This is the second in a two part series on the casting experience for “The Bachelorette.” You can find part one here. This post is in place of my normal running diary as the Men Tell All Episode is airing this week.I’m stunned that business cards for the show have no roses on them.[/caption]
A surprisingly small team of eight handles casting for the Bachelor and Bachelorette. Leading that team since the series’ inception is Lacey Pemberton. Ms. Pemberton is a veteran casting director. Not only has she worked on both Bach franchises but she also served as casting director for “American Inventor” and “Shaq’s Big Challenge.”
I spoke with Ms. Pemberton while she was in Denver for a recent Bachelor casting call. We talked about the application process, whether or not she specifically looks for the next Tierra or Michelle Money, and about Chris Harrison’s involvement in casting.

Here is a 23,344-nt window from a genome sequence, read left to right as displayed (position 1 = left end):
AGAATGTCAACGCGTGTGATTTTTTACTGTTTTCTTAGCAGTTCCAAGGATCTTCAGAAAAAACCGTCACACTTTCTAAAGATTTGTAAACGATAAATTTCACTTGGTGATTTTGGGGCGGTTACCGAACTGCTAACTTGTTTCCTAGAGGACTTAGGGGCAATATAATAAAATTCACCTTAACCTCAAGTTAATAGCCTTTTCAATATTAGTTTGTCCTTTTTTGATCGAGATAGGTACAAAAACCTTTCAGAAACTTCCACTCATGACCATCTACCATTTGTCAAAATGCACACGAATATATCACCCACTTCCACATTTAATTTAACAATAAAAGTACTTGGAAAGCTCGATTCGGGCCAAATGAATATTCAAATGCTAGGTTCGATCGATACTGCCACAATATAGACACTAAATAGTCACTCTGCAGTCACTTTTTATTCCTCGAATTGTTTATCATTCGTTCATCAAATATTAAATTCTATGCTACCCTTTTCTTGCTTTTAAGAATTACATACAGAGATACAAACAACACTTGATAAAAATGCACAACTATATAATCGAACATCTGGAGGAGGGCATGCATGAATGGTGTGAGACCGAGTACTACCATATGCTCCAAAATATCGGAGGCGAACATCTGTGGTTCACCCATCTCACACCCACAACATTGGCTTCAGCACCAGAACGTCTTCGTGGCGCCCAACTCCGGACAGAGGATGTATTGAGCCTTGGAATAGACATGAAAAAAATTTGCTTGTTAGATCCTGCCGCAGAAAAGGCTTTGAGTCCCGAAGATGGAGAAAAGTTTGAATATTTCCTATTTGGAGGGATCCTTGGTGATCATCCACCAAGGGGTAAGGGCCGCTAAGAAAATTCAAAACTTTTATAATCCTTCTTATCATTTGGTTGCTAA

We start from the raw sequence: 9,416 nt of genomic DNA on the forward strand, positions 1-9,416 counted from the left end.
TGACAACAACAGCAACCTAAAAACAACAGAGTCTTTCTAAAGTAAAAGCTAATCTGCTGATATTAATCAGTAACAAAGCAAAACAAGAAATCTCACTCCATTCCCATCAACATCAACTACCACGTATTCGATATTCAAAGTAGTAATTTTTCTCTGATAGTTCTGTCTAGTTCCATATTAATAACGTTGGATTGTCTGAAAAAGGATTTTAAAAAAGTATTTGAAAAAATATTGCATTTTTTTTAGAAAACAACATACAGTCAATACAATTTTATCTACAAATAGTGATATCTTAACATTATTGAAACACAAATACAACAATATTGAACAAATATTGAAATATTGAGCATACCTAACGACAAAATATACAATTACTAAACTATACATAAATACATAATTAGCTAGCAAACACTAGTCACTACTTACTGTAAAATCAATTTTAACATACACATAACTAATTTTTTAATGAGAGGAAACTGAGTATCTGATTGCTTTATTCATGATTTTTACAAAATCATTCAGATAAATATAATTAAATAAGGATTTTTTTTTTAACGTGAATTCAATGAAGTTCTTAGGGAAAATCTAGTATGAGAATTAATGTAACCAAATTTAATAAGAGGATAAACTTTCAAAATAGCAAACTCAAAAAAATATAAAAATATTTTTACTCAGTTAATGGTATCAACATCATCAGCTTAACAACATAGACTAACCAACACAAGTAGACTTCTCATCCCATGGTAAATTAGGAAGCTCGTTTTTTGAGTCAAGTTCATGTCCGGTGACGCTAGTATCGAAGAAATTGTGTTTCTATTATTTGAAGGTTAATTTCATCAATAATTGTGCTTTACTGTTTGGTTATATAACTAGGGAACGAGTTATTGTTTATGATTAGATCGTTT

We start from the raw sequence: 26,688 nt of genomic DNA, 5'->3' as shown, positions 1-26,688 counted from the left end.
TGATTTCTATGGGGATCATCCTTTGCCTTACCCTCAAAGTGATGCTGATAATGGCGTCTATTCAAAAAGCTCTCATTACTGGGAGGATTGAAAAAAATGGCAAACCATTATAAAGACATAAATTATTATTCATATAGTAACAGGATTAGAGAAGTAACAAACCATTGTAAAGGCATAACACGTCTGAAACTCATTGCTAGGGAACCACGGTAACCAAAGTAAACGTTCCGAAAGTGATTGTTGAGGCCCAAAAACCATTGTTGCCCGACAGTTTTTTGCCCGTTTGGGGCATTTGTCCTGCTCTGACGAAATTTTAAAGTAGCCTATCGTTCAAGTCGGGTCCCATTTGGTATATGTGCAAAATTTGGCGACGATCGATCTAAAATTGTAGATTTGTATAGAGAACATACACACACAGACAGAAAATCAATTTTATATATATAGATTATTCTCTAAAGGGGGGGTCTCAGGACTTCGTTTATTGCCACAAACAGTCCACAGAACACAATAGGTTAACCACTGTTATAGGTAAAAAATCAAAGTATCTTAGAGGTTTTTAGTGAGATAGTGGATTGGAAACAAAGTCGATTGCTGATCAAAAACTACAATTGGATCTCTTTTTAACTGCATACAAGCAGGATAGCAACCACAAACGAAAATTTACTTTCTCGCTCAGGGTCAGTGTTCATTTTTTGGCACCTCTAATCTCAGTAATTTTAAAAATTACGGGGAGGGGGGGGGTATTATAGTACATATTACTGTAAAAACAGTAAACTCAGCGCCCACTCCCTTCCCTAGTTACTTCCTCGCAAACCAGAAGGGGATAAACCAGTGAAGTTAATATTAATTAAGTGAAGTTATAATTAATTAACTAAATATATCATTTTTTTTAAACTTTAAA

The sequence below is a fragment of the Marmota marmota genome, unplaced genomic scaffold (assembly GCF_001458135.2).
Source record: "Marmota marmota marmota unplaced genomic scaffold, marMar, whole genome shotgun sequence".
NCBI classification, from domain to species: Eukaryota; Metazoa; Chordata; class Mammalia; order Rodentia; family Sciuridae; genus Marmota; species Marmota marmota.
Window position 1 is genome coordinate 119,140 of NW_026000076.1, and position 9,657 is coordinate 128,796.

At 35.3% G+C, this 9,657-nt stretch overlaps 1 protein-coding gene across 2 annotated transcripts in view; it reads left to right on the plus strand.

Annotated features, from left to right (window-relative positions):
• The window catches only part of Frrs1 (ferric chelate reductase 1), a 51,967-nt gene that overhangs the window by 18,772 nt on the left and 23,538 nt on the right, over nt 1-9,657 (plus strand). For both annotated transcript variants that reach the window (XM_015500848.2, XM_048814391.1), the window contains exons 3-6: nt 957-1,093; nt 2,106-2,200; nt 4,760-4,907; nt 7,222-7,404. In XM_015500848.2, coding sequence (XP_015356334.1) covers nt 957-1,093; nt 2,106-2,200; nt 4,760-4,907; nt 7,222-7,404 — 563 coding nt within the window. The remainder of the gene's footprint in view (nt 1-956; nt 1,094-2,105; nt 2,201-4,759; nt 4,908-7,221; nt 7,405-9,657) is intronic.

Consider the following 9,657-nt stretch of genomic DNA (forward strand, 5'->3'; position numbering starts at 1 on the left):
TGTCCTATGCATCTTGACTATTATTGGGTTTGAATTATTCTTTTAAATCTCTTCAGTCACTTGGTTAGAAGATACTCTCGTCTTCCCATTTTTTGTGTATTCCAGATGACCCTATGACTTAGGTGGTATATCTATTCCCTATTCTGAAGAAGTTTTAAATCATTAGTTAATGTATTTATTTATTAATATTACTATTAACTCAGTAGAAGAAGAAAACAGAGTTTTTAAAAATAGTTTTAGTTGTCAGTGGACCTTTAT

Terry Terrones: You’ve been doing this for a while now so I’m sure you have a formula for selecting people.
Lacey Pemberton: I look for a certain energy and I look for someone who is enthusiastic about this and can put his or her real life on hold for a bit. I also look for someone who is really sincere about looking for love.
TT: Do you have an age range? Can someone be too old?
LP: Well you have to be at least 21 but we don’t limit it. We don’t have any age range listed like ’21 to whatever.’ It’s open to anyone.
TT: What’s on your checklist for someone who is good for this show?
LP: I like people who are good listeners. You want people on who are not just going to talk about themselves but are also being observant and aware of other people. Someone who is a good listener is much more interesting that someone who talks about themselves all the time.
TT: What physical qualities do you look for?
LP: I don’t think there are any specific physical qualities I look for because once you really start liking someone, they change physically to you. They either become more attractive, or if you don’t like them at all, you don’t find them attractive at all. I think women, in particular, are that way about men. I meet women who talk about wanting a guy with a great personality or sense of humor. That takes priority over the way someone looks.